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Stocks fell on Tuesday, the first trading day of a historically tough month, after the world's two largest economies began imposing new tariffs on each other's goods. Weak manufacturing data also dented investor sentiment.
Equities hit their session lows after the Institute for Supply Management said U.S. manufacturing activity contracted last month for the first time since early 2016. The Dow lost as much as 1.6%, or 425.06 points. The S&P 500 and Nasdaq briefly dropped 1.2% and 1.5%, respectively.
The U.S. imposed 15% tariffs on a variety of Chinese goods on Sunday, while China imposed new charges on U.S. products from Sept. 1. It marked the latest escalation in their long-running trade war.
"That adds to the concerns on whether there is a viable path for negotiation," said Quincy Krosby, chief market strategist at Prudential Financial. "The market is vulnerable to these moves on misery and optimism regarding the talks."
Retail stocks fell broadly. The SPDR S&P Retail ETF (XRT) closed 1.5% lower, led by declines in Signet Jewelers and Guess. Signet dropped 9.5% while Guess lost 8.1%.
Chipmakers such as Nvidia and Skyworks Solutions fell 2% and 1.5%, respectively. Boeing and Caterpillar both declined more than 1.6% while Apple lost 1.5%. Boeing was also under pressure after a report said the 737 Max jet could remain grounded through the holiday season.
Investors loaded up on traditionally safer assets such as gold and long-dated Treasurys. Gold futures for December delivery rose more than 1%.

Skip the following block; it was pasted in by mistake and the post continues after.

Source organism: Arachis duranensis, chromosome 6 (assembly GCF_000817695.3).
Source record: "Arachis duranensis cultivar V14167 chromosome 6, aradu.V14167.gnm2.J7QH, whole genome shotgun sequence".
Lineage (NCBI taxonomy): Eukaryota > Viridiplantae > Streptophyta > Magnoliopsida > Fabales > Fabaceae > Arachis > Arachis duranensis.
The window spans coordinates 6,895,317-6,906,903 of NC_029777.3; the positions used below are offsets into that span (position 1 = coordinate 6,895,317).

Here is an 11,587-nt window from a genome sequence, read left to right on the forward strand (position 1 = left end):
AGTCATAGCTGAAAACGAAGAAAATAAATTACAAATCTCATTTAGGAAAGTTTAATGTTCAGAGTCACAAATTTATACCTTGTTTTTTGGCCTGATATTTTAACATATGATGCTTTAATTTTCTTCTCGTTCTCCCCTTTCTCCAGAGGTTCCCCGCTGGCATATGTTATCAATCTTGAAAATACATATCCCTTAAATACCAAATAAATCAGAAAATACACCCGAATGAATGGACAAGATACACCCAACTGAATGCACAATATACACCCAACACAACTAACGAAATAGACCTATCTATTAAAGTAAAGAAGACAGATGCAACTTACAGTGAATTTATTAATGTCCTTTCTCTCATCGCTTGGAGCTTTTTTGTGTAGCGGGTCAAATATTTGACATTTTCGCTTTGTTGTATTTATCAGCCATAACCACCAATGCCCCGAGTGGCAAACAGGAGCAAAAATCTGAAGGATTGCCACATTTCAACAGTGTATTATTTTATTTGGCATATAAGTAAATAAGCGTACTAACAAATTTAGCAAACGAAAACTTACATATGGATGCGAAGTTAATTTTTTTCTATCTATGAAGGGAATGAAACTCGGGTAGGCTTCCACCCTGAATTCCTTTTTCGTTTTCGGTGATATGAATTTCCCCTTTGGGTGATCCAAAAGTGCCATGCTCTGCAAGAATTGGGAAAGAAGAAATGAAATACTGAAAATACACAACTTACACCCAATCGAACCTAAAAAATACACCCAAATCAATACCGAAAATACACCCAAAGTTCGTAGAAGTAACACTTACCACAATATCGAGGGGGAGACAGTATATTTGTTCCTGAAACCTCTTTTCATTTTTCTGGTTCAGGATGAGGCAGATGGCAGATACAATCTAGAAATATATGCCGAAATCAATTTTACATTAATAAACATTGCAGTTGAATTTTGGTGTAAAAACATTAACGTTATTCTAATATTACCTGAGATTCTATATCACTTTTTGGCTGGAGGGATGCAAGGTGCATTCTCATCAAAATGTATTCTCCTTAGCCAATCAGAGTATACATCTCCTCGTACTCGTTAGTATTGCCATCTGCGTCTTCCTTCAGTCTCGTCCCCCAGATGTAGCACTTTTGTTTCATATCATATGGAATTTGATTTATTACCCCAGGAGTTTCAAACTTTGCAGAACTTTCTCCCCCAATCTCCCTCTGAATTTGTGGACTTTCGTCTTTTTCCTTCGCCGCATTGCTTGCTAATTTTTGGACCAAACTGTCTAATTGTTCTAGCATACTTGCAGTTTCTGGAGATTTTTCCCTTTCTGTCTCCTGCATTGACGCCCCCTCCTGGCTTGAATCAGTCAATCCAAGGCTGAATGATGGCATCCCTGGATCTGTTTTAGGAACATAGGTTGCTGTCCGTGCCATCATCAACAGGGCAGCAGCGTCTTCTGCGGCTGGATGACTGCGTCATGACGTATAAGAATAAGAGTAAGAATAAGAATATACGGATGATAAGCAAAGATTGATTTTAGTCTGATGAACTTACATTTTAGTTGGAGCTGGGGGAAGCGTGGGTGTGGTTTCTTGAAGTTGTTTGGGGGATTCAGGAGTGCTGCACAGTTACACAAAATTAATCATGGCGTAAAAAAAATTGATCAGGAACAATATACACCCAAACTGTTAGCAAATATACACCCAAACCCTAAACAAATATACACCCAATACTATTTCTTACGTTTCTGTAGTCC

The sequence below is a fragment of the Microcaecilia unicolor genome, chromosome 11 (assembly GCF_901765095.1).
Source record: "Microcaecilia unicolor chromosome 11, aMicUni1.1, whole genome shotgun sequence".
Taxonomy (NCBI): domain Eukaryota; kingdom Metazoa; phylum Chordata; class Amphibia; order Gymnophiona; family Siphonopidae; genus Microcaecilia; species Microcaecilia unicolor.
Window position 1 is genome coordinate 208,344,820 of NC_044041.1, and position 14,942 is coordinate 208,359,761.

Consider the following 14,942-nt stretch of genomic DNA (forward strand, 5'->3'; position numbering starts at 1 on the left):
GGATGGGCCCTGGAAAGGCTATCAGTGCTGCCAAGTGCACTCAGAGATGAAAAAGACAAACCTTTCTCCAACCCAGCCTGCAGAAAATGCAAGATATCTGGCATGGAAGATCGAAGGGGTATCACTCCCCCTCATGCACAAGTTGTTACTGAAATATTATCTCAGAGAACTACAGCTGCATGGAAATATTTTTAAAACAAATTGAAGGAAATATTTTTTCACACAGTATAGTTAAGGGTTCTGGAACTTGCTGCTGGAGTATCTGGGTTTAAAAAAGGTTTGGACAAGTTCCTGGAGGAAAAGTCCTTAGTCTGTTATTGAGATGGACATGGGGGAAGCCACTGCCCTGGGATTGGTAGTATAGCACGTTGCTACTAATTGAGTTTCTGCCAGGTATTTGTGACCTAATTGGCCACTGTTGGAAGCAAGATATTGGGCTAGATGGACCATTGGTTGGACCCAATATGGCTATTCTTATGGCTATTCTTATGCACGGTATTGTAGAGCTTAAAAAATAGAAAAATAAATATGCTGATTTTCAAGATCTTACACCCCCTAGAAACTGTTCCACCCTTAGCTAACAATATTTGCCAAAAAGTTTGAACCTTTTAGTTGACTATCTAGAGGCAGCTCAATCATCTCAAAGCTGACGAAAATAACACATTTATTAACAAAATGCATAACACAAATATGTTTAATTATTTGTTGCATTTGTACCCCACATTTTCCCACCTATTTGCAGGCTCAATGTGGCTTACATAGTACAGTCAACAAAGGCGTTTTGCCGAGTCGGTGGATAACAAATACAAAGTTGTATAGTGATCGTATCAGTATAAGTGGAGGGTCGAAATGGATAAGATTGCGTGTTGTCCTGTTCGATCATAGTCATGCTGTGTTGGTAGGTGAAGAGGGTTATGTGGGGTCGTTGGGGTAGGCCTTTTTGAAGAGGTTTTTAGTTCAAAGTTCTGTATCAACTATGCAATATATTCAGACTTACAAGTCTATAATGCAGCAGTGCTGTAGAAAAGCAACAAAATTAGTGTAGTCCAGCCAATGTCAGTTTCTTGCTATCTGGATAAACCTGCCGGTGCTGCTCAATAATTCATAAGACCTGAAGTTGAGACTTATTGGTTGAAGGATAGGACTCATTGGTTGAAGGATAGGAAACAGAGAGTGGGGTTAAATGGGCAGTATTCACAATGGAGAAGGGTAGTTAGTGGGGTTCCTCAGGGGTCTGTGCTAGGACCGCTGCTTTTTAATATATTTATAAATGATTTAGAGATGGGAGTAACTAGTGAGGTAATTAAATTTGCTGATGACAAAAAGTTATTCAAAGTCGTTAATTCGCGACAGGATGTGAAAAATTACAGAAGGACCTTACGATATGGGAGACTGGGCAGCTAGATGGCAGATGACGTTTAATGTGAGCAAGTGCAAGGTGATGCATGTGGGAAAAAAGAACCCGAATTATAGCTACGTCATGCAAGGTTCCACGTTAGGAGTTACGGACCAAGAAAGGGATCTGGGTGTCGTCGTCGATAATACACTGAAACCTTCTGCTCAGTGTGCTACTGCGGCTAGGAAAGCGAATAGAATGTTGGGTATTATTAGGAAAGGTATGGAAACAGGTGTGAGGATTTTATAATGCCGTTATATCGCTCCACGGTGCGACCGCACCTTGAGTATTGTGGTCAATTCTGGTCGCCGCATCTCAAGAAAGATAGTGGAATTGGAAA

The 30-year Treasury bond yield traded at 1.95% after hitting an all-time low last week. The 10-year note yield fell to 1.47%. Bank stocks fell on the declining rates. Bank of America slid 1.7% while J.P. Morgan Chase fell 1.2%. Citigroup dropped 1.5%.
It's "every country for themselves. The month of September begins with global uncertainty perhaps at its recent highs," said Gregory Faranello, head of U.S. rates at AmeriVet Securities. "September will very likely set the tone for the remainder of this year and perhaps then some."
Both countries have imposed tariffs on billions of dollars worth of one another's goods since the start of 2018, battering financial markets and souring business and consumer sentiment.
President Donald Trump has said officials from both sides were still planning to meet later this month, despite rising tensions.
On Monday, Beijing filed a complaint against Washington at the World Trade Organization over U.S. import duties. China claimed the latest round of tariffs violated a consensus reached by leaders of both countries in Osaka, Japan.
Trade tensions between China and the U.S. ratcheted up last month, contributing to solid declines in August. The major indexes had their worst monthly performance last month since May. The Dow and S&P 500 lost 1.7% and 1.8%, respectively, in August. The Nasdaq dropped 2.6% last month.
September has been historically weak for stocks. Over the past 30 years, the S&P 500 has averaged a drop of around 0.5%, according to CNBC analysis using Kensho. Gold, meanwhile, gains an average of 1.7% in September.
—CNBC's Sam Meredith contributed to this report.